Fairfax / California: The most difficult thing about the cloned puppies is not telling them apart, but explaining why they don't look exactly alike. This was the problem Lou Hawthorne faced on a recent afternoon hike with Mira and MissyToo, two dogs whose embryos were created from the preserved, recycled and repurposed nuclear DNA of the original Missy, a border collie-husky mix who died in 2002.
To be sure, they have a very strong resemblance to each other and to Missy. It’s just that sometimes, as soon as people hear that the dogs are clones, the questions start coming.
Happiness twofold: Lou Hawthorne with his cloned dogs MissyToo and Mira in Mill Valley, California. Heidi Schumann / NYT
Hawthorne, who is 48, is highly invested in the notion of likeness. With clones, after all, what good does similar do? It is Hawthorne’s biotech company, BioArts, which is based here in the Bay Area but has arrangements with a laboratory in South Korea, that performed the actual cloning.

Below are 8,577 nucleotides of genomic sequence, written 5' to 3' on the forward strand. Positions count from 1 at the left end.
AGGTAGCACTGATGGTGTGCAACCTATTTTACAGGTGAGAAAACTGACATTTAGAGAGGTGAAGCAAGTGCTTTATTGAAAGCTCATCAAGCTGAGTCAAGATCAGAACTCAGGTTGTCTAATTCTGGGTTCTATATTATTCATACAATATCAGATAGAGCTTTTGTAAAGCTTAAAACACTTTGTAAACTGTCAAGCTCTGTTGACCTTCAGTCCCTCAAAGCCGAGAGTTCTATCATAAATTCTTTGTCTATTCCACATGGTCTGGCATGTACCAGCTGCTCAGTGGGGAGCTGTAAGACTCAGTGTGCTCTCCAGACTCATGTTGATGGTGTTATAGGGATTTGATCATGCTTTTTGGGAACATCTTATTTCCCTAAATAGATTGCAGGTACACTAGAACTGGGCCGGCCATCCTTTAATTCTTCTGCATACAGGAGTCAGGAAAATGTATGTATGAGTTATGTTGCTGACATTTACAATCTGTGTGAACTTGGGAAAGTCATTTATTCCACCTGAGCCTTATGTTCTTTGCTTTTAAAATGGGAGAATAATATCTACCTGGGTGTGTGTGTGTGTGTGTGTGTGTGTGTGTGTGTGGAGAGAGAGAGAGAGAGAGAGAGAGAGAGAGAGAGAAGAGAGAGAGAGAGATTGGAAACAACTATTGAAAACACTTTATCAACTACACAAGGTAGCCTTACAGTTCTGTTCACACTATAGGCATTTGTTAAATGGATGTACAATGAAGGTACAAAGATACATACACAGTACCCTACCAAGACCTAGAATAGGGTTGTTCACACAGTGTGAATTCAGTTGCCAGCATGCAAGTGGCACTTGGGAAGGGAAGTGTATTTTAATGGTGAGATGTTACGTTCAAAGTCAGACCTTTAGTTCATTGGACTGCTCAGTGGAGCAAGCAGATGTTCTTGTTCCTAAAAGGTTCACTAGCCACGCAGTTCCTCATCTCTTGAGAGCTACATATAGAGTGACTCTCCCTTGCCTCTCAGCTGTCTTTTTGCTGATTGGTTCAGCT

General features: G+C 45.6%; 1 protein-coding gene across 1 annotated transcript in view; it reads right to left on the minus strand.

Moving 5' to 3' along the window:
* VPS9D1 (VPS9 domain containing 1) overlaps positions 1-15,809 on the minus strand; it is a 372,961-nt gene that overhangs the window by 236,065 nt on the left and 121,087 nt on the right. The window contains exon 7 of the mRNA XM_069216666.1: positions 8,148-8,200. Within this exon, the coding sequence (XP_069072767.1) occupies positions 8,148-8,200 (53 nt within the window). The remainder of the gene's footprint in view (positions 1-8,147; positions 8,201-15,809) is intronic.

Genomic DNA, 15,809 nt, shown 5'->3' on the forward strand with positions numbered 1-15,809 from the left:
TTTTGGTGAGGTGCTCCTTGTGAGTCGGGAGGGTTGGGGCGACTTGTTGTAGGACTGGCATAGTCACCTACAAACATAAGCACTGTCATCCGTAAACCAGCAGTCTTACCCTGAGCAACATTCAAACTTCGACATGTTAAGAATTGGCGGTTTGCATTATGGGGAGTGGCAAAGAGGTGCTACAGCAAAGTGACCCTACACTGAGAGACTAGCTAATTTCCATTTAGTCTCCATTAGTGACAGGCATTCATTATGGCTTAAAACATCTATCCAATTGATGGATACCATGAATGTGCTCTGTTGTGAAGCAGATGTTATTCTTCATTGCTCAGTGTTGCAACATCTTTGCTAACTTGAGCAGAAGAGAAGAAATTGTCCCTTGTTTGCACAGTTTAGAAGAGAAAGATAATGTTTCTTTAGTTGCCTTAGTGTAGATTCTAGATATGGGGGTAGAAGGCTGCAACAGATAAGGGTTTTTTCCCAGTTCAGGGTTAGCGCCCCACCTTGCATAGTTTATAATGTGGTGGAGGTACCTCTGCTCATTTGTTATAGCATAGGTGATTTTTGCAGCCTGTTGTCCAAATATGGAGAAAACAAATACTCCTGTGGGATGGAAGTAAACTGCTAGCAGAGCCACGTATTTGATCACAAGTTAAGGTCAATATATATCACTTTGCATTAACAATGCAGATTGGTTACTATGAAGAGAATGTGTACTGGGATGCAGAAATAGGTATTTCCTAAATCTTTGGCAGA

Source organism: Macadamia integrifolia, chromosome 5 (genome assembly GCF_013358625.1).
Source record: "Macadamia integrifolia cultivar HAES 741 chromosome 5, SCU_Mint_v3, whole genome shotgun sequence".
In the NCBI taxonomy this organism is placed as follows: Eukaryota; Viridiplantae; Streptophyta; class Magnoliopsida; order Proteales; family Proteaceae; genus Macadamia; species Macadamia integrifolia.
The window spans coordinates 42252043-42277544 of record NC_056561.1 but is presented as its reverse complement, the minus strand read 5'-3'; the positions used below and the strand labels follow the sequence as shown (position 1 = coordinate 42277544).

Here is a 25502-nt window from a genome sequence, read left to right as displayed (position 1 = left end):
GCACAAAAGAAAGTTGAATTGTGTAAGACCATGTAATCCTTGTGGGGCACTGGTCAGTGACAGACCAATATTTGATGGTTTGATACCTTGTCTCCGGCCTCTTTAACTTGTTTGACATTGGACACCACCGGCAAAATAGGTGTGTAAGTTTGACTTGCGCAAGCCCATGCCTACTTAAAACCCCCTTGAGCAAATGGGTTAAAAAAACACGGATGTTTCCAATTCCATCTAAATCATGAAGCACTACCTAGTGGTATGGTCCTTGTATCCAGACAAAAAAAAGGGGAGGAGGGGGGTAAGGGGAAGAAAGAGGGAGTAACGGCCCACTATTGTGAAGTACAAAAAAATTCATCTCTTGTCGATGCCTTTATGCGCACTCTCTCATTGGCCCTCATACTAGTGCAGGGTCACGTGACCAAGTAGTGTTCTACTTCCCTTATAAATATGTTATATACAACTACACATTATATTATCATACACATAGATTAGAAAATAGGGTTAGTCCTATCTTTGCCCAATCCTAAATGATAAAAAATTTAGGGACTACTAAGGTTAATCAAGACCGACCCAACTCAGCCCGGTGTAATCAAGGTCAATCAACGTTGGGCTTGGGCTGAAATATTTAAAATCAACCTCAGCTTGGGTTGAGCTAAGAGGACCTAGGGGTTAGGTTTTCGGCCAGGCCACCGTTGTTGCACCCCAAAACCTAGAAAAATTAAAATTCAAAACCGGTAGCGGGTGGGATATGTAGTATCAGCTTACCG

He also has reason to be sensitive to questions that touch on the authenticity of the clones, given the history of his chief geneticist, Hwang Woo Suk of the Sooam Biotech Research Foundation in South Korea. Hwang is perhaps best known for fraudulently reporting in 2004 that a team he led had successfully cloned human embryos and stem cells. After the false claims were unearthed, he was fired by Seoul National University, where he did his research as a professor. But he is also widely acknowledged for having been involved in successfully cloning an Afghan hound in 2005.
“Dr Hwang’s past is obviously controversial, but we feel that his lab and his record when it comes to dog cloning are the best in the field,” Hawthorne said. “He’s been very open with me about admitting his mistakes. Nobody says he lied about cloning animals.”